In Western culture, artistically-prepared, purified products are medicine. They are designed to correct a deficiency or combat an invasion to the body’s temple. The natural state of this temple is one of purity. A deviation from it requires the actions of practitioners skilled at precise, technical tasks. To give you an example of this spiritual work, which has its roots in Hebraic, Egyptian and alchemic traditions, among many others, here is the hottest new list of medicines from medicinenet.com
- influenza vaccine (FluMist, FluMist Quadrivalent)
- zanamivir (Relenza) for the Flu
- canagliflozin (Invokana) for Diabetes
- dalfampridine (Ampyra) for MS
- sildenafil (Viagra, Revatio) for ED
- dexmethylphenidate (Focalin, Focalin XR) for ADHD
- ustekinumab (Stelara) for Psoriasis
- risperidone (Risperdal Risperdal Consta) for Bipolar
What a wondrous, arcane and powerful world of practical magic. It’s like lego for your cells.
On the land…
…things are a little different. There, everything is medicine, even the fire that will some day take this sage brush away. Even the lambs quarters below. Even the cracks that give them planting space. Even the water that made the conditions for the sun to make the cracks. Even the sun.
But, of course, all that is probably too broad to be particularly helpful, so let’s narrow it down a little. Below are a few examples from my grassland. Before you look at them, remember this: two are extremely deadly; another is deadly for some; others are food, which is a medicine; others are food and other treatments, such as anti-cancer agents or stomach, nerve or lung tonics (the difference is linked to the time of year and conditions under which it was harvested). Let’s play a little game. Let’s leave them all nameless, and enjoy the concept of medicine on its own, without application.
Do you see what I’m getting at? That a medicine is not its application but its potential? That it exists outside of us and represents a set of relationships, which can be read to give us their effect on our own bodies?
Our own bodies, which are a series of relationships with the world, on their own? The one below is not native to this grassland, but my ancestors have been packing its medicine around for 10,000 years, and before them bears and wild boars, for another 30,000 years or so. Oh yeah, and horses.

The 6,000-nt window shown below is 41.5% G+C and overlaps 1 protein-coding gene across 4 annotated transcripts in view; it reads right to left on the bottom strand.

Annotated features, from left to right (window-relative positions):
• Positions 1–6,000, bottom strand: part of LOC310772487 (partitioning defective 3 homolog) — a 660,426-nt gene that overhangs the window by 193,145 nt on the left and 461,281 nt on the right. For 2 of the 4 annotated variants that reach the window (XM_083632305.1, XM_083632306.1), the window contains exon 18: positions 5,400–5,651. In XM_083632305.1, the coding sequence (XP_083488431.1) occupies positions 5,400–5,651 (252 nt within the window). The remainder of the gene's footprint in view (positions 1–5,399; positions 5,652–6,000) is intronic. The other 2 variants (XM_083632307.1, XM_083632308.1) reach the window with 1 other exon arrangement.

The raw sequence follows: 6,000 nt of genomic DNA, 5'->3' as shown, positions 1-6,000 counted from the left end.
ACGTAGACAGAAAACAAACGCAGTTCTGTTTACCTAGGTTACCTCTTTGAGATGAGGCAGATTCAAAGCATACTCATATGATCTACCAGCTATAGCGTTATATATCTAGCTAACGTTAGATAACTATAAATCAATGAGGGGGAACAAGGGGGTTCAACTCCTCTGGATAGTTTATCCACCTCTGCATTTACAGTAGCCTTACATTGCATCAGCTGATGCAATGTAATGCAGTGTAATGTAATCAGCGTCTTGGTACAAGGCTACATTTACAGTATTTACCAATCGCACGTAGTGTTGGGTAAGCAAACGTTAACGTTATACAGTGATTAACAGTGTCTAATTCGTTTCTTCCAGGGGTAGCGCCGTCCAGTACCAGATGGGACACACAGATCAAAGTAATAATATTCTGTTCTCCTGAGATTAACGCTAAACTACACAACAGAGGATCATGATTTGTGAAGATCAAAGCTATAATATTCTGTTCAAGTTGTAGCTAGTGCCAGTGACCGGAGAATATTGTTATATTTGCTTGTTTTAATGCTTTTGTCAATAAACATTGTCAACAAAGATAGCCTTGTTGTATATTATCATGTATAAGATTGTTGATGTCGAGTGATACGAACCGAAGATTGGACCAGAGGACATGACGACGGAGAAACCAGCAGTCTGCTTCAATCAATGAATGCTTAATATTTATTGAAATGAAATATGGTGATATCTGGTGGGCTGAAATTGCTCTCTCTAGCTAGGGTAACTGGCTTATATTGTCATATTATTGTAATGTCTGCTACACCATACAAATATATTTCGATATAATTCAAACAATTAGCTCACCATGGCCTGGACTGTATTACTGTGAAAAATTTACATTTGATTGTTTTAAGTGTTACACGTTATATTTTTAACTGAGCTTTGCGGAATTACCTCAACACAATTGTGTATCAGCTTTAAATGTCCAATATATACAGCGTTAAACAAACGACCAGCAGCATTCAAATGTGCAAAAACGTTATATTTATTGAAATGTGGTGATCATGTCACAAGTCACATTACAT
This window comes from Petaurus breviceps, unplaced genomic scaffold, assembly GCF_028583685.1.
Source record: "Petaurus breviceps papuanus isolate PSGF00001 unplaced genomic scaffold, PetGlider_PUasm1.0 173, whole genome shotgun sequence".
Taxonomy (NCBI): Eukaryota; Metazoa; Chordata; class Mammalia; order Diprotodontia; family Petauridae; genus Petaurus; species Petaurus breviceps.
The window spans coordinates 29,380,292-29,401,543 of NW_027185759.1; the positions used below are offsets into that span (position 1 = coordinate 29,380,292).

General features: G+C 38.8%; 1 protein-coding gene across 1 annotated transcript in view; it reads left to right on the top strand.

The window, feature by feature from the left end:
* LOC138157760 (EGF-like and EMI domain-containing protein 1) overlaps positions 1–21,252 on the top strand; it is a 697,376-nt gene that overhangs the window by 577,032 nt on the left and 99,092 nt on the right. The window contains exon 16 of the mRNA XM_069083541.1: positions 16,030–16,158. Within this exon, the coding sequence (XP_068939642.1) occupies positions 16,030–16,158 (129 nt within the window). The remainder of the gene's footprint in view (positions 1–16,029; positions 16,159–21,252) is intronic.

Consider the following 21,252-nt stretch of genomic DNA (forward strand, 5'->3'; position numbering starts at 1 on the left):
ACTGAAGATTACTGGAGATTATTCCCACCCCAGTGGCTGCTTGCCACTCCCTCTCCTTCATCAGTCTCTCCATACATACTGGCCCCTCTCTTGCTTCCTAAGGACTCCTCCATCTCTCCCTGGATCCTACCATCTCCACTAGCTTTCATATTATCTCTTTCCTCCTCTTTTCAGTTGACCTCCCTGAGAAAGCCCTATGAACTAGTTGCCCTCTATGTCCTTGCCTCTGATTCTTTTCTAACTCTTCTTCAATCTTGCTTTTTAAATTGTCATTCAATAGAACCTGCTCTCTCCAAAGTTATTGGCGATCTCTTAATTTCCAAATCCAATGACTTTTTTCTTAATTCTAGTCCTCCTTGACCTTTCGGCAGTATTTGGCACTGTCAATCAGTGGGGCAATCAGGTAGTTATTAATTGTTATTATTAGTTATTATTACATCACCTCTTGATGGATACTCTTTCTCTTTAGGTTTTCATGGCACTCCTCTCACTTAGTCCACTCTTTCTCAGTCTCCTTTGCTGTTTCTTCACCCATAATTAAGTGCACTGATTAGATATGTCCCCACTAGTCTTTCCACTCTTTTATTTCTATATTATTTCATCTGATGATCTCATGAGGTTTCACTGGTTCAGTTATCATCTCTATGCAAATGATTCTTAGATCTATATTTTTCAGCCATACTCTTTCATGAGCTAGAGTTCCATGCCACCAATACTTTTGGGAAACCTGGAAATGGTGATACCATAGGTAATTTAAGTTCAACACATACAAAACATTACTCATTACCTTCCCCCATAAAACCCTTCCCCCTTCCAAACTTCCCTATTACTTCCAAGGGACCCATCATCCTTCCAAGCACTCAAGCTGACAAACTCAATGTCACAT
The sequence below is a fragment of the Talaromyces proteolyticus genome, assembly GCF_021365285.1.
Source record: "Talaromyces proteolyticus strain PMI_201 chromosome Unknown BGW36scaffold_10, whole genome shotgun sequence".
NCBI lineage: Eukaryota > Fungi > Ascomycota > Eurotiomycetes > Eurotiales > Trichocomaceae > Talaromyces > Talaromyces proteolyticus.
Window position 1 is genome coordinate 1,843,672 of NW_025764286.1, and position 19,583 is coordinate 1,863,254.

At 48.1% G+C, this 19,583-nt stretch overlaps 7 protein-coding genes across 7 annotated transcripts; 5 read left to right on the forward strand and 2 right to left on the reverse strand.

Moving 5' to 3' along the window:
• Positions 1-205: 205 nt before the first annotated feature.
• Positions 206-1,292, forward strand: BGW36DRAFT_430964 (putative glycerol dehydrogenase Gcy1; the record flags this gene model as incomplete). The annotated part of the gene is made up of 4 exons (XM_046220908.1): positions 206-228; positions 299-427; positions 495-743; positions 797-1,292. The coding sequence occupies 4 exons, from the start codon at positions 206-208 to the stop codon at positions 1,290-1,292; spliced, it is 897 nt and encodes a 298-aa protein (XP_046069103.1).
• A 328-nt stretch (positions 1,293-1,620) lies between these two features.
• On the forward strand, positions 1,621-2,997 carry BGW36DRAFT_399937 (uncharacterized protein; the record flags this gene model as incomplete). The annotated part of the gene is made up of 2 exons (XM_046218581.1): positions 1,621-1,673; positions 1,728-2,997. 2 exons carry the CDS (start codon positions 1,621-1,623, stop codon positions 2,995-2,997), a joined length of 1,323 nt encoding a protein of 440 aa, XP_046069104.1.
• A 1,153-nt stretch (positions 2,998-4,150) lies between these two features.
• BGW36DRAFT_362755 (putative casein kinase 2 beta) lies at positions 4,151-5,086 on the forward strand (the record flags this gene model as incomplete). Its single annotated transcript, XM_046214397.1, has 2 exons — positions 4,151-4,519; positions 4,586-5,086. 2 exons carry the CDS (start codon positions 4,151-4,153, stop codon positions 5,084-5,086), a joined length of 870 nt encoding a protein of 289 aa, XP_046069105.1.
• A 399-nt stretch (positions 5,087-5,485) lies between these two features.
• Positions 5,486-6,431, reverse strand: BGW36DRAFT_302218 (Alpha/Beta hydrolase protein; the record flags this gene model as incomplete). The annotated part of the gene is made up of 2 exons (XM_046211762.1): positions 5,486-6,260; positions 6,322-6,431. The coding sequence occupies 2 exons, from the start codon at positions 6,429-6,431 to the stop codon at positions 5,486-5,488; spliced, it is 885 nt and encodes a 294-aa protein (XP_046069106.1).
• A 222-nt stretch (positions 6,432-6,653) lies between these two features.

It is medicine, too. Today it is called “food.” That is a rather mechanistic, human-centric way of looking at a relationship with the Earth. It speaks of a classification of a gift, that has to be related back to the environment by being gathered, arranged and given, by humans, although the apple is giving the gift on its own — a gift that is a lot more than food. So, to continue …
Well, we could carry on, but I think you have it, right? That the modern category of products called medicine require us to think of bodies in ways very specific to European and Middle-Eastern cultural experience and history, including requiring us to separate ourselves from the world and use it as a resource of distinct materials, which can be separated from their environment and used in other isolated environments? That the pre-modern form of medicine is a way of attuning yourself to the world? That the rowan berries are ready when you need them to be?
Just listen to the word “ready.” We often use it with the term “ready at hand.” It means it is right there. That it has agency. That it has prepared itself for us. The joy is that gatherer cultures know this stuff intimately.
It is an agricultural society, that sows a crop in the Earth’s body, that sees only the modern form of medicine: sown in the human body.
A consequence is that the crumbling urban wall above is seen as a ruin, or decay, rather than medicine healing the wound in the Earth that the building and the street has made.